Federal Budget 2022-23: What does it mean for real estate?
1st April, 2022
On Tuesday evening, Federal Treasurer Josh Frydenberg handed down the 2022-23 Federal Budget, which the Real Estate Institute of Australia (REIA) has labelled a ‘budget for the times’.
While REIA welcomed the measures in the budget, saying they will help constrain runaway inflation, provide the right signal for interest rates and assist challenges to housing affordability – they are disappointed more wasn’t done to improve productivity and prosperity.
The 2022-23 Federal Budget breakdown
First Home Loan Scheme the big win for real estate
REIA President Hayden Groves said the 50,000 new places coming online through the First Home Loan Scheme was the biggest win for real estate in the 2022-23 Federal Budget.
“This is a $24 billion commitment in Guarantees that could generate up to $30 billion in sales activity which will directly assist first home buyers into the market sooner as well as stimulate the economy.
“Setting up Australians into homeownership is a critical measure at this stage of Australia’s political and economic cycle and it is applauded by REIA,” Mr Groves said.
The national real estate body has also welcomed the additional allocation of $2 billion to the National Finance Investment Corporation’s mandate to help enable much-needed supply of social and affordable housing.
Forecasts for inflation conservative
REIA has said while there are some very good measures that will help the economy, the forecasts for inflation are very conservative at 4.25 per cent for 2022 and then three per cent and 2.75 per cent over 2023.
“Even on these forecasts wages growth is very modest over 2022 to 2023 which doesn’t augur well for interest rates and housing affordability,” Mr Groves said.
Australia’s future looks bright
Mr Groves said the 2022-23 Federal Budget painted an optimistic picture for Australia’s immediate future.
“Unemployment is forecast to hit a historical 3.75 per cent low in 2022-23 in a boon for the Australian jobs market.
“Dwelling investment too is forecast to peak at five per cent in 2021-22 and grow a further 3.5 per cent in 2022-23 as the Homebuilder program is phased out and supply chain crunches come into play.
“With a lower deficit than anticipated and real Gross Domestic Product (GDP) figure forecast to grow at 3.5 per cent in 2022-23, this is a strong budget for the times as we emerge from the COVID-19 pandemic,” Mr Groves said.
Improved productivity needed for prosperity
While REIA is pleased the 2022-23 Federal Budget addresses the transitory conditions Australia is experiencing with targeted measures, they have called for more to be done to improve productivity and real wages, rather than just compensation for price increases and taxation reform.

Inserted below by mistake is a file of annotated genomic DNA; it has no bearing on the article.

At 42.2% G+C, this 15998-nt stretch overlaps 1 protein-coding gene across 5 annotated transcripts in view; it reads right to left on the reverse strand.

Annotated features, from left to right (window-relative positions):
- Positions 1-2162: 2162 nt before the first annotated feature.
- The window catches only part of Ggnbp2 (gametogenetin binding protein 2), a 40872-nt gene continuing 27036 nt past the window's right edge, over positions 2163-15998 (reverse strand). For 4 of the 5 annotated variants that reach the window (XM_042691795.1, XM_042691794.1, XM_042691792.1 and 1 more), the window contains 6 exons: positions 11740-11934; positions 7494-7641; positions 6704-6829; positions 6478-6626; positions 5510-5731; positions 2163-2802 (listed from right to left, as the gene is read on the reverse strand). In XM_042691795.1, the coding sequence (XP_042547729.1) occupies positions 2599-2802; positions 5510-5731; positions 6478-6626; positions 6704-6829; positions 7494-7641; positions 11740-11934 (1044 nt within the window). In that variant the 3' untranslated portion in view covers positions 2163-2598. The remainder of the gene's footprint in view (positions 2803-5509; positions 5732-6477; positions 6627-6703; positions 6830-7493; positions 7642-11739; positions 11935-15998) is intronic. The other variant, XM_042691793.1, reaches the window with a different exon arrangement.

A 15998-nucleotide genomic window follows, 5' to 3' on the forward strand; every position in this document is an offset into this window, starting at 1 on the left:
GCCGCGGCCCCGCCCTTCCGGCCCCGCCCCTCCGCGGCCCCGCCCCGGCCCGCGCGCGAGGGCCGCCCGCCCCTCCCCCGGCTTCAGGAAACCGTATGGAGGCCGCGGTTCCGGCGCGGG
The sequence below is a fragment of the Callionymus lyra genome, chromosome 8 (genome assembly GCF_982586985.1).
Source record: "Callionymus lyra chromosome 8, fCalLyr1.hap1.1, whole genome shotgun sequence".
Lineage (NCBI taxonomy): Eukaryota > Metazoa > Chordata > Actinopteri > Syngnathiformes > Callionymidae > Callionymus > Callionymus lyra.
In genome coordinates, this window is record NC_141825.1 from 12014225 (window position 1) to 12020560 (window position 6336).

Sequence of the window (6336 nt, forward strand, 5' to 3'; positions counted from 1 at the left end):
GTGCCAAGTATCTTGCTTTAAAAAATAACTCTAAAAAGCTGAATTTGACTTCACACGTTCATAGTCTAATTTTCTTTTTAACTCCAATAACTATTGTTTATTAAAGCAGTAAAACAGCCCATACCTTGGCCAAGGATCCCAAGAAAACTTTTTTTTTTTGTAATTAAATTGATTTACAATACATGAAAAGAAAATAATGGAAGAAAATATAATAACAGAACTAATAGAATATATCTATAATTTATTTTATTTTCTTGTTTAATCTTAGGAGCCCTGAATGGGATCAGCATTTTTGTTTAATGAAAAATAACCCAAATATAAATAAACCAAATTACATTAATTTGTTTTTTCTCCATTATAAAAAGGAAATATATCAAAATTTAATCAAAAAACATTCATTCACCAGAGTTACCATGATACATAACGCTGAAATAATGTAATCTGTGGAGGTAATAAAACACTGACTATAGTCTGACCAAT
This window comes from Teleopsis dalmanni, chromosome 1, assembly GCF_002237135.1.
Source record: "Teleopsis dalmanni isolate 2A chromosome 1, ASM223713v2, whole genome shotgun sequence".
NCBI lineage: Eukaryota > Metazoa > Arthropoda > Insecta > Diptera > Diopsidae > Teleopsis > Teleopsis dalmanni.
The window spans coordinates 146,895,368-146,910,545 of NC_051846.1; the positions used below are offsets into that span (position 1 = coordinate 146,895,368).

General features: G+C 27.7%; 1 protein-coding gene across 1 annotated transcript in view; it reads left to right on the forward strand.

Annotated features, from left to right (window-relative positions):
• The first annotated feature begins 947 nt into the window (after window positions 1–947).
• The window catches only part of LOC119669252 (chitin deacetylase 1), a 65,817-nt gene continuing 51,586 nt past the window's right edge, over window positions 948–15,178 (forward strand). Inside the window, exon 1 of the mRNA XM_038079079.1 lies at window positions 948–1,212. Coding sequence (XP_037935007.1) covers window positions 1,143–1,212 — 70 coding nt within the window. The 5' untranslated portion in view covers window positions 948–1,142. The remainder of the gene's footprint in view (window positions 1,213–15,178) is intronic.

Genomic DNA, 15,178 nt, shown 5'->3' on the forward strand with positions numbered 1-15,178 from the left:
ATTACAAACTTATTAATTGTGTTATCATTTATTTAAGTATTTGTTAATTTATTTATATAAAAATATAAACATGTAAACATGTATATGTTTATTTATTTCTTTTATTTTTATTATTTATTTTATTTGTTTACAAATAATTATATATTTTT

“It is only through sustained economic growth that we will pay for the spending of the last two years, necessary as it was,” Mr Groves said.
REIA as calling for a sizeable skills package to help set up the industry’s workforce for the future.
“The 27 per cent of Australian’s living in private rentals remain frustrated by our 4,500-property manager shortage as do Australia’s real estate agencies,” Mr Groves said.
“Whilst we were disappointed to see the final intake of the very successful Boosting Apprenticeships continued only until the end of June 2022, we hope the additional $2.8 billion for the five-year Australian Apprenticeships Incentives Program will be extended to all those who need it in the post-COVID-19 world.”
The housing supply issue needs must be addressed
Another key area of concern for REIA is housing supply and affordability.
“One of the major areas governments can address housing affordability is to take a leadership role to unlock supply through National Cabinet,” Mr Grove said.
“This is obviously something that needs to be tackled in future budget cycles with all three tiers of Governments. Until this is addressed, the right supply mix within our existing housing stock and new homes affordability is unlikely to improve in the near term.”
2022-23 Federal Budget ‘reassuring’
Mr Groves said overall the 2022-23 Federal Budget was reassuring for homeownership and all consumers or aspiring consumers within the property market.
“Pre-election periods can mean Australians can be reluctant to list their home for sale or rent.
“With a budget that deals directly with inflationary pressures, contains a moderate outlook for interest rates and supports key investment measures like negative gearing retaining bi-partisan support, Australians should move forward with plans to sell and capitalise on the current strong market conditions.
“This is a great budget for homeownership but more needs to be done to set Australia up for future success. Australia needed a strategy for longer-term and sustained economic growth,” Mr Groves said.